Ten Things You Can Do For Feral or Domestic Cats
The feral cat population problem in the United States and abroad is staggering - some estimates that I have read place the number of feral cats at twice the number of domesticated cats in the United States. Most of these animals are doomed to live out an existance full of strife and pain; others will simply die because people who own companion animals are not responsible enough to take a few precautions to ensure that more ferals are not being created.
There are some simple things that you can do to help the plight of feral cats in your community. As with most improvements to a community, they start at home with personal responsibility for your companion animals.
- Have your companion animal spayed or neutered. This will decrease the urge the animal has to go outside, prevent unwanted pregnacy and is the single best thing you can do for the health of your companion animal.
- Make sure that your companion animal is properly identified. This not only includes a collar with rabies and other vaccination tags, but also a personalized tag that gives up-to-date information on you, including an address and a phone number. You may also want to look into the subcutaneous chip technology that had been perfected over the past few years. This chip, placed between the animal's shoulder blades, is a tiny microchip that identifies your animal with a serial number. The veterinarian and most of the shelters have readers for these chips and can identify you as an owner and then contact you in case of an emergency or lost animal.
- Provide your domestic cat with enough toys to keep it happy and engaged indoors. Feral cats are often the result of a domesticated cat that got away from it's owner, or the offspring of such a cat.
- Consider putting up a feeding bowl in the backyard of your home or apartment for feral cats. The cheapest catfood is a better diet than the diet of garbage and mice that a feral lives on. This is something that you may not be able to do because of your landlord, but consider a public location near trees and other vegetation to set up a feeder. A feeder can consist of something as simple as a bowl full of food or as complex as a covered shelter where food and water is dispensed.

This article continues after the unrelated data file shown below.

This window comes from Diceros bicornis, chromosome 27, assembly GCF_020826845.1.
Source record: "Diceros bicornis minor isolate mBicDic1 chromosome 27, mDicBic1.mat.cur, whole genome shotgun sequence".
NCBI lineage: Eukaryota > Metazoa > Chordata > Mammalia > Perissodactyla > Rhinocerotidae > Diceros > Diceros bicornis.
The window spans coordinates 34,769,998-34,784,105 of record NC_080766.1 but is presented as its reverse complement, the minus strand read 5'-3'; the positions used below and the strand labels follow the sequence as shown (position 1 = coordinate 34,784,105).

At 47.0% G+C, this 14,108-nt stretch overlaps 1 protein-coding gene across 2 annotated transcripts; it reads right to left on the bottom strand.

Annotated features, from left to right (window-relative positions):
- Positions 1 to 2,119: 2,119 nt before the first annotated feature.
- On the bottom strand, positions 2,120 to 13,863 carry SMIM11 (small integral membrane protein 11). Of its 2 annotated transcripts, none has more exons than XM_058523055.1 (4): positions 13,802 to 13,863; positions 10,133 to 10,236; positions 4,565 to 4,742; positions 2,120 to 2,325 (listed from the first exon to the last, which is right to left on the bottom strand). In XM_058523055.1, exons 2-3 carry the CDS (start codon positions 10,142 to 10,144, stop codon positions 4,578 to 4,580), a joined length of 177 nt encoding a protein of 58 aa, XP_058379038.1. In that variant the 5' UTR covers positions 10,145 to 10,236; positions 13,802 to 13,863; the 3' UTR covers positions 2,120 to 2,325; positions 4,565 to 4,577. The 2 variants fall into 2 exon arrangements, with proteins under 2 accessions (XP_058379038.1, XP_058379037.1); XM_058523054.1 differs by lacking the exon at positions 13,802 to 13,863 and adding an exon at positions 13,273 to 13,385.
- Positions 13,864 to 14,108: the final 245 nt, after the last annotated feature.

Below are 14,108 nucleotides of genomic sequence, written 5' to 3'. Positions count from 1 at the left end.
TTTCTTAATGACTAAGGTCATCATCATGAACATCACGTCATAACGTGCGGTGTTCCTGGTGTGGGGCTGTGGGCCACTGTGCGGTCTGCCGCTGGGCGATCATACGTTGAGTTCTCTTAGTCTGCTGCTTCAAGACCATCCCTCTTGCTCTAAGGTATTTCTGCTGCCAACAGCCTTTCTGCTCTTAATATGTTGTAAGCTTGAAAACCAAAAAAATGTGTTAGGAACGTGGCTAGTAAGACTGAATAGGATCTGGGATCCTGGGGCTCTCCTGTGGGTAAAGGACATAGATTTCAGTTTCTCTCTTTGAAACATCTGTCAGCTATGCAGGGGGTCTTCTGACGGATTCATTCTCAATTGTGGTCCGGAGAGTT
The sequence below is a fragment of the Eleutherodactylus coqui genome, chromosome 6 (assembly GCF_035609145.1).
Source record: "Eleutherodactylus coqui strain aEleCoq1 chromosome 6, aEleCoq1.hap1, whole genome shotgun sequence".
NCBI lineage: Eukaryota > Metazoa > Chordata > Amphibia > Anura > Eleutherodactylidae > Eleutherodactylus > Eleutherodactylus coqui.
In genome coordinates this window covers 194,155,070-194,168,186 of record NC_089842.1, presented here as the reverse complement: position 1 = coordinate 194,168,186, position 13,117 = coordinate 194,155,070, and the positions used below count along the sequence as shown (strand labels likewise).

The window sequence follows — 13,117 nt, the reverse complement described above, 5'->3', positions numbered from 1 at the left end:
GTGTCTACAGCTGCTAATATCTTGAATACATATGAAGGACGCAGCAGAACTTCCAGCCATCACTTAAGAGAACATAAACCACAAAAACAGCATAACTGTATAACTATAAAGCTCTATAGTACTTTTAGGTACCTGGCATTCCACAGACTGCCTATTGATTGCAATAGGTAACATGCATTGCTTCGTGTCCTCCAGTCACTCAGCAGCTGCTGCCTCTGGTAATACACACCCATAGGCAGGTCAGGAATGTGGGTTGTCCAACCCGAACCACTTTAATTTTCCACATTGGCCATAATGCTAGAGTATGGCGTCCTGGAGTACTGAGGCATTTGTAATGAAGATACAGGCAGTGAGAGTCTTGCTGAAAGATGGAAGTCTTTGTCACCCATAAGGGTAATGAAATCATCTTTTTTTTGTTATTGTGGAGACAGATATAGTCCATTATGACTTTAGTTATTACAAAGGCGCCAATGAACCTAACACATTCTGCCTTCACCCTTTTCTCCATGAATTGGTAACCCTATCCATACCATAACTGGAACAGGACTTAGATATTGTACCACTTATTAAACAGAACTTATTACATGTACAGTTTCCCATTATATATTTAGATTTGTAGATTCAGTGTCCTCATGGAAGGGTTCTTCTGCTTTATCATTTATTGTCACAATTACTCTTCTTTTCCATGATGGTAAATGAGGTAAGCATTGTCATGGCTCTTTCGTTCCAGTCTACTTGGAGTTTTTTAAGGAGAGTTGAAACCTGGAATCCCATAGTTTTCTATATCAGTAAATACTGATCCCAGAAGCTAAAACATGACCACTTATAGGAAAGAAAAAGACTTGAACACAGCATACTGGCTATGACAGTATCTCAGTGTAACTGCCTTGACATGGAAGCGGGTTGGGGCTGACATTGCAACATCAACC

- Consider putting up a shelter for feral cats. It could be as simple as putting up a small doghouse and straw in the bottom of the enclosure. This will provide the animal protection from the elements and warmth on those cold winter nights when the snow starts falling.
- Do not try to capture a feral cat by using your hands. This is a disaster in the making and one that I learned early on in my experience with ferals. I was bitten by a feral cat, and the animal had to be observed for ten days to ensure that it did not have rabies, and then it was destroyed by the order of local Animal Control. If you must handle a feral cat, wear heavy gloves and a long-sleved shirt. Have a carrier ready to put the animal into so that you minimize the stress on both the animal and you. Ferals are more likely to scream and fight than a domestic housecat about going into a pet carrier, so if you decide to get the animal spayed or neutered after establishing a trust with the animal, do it with as little stress to all parties concerned.
- Keep track of the ferals and the roamers in your neighborhood. Make notes about the cats that appear near your home, give them names, and note their temprament. If there is a feral colony organization in your city, this is information that will help them establish a capture plan for the animals, and then the animals will be removed and placed in a Trap-Neuter-Release program.
- If you notice that a feral cat is particularly vicious or mean, report the animal to local authorities. Some ferals are the victims of abuse and completely untrusting of humans, and will, when provoked, attack humans. You may either set up a safe trap for the animal (which Animal Control will loan you) or call Animal Control to take care of capturing the animal if there is no feral organization in your town.
- Become involved in the problem of homeless animals in your area by donating your money and your time to a local shelter. Consider adopting an animal, especially a senior citizen, from your local shelter. Once a month, buy an extra bag of food for the shelter and drop it off. Volunteer to become part of their fund-raising efforts. Look into the organizations in your city and take part in the solution of homeless animals.
- Finally, spread the word to all of your friends about the animal rights issues. Invite them to join this website and the mailing lists of the ASCPA, The National Humane Society and other organizations. Give gifts of donations to shelters in the name of a friend's deceased pet. Read about the issues of animal ownership and get involved. It is a decision you will never regret.
Brian Baker is a writer and animal rights proponent. He has been published locally and nationally, most notably in Chicken Soup for the Cat Lover's Soul. Currently, Baker spends his time working with a local organization (www.safehavenforpets.org) that not only operates a shelter for animals but also does extensive work with feral cats. To exchange correspondence with the author, write to firstname.lastname@example.org or email@example.com.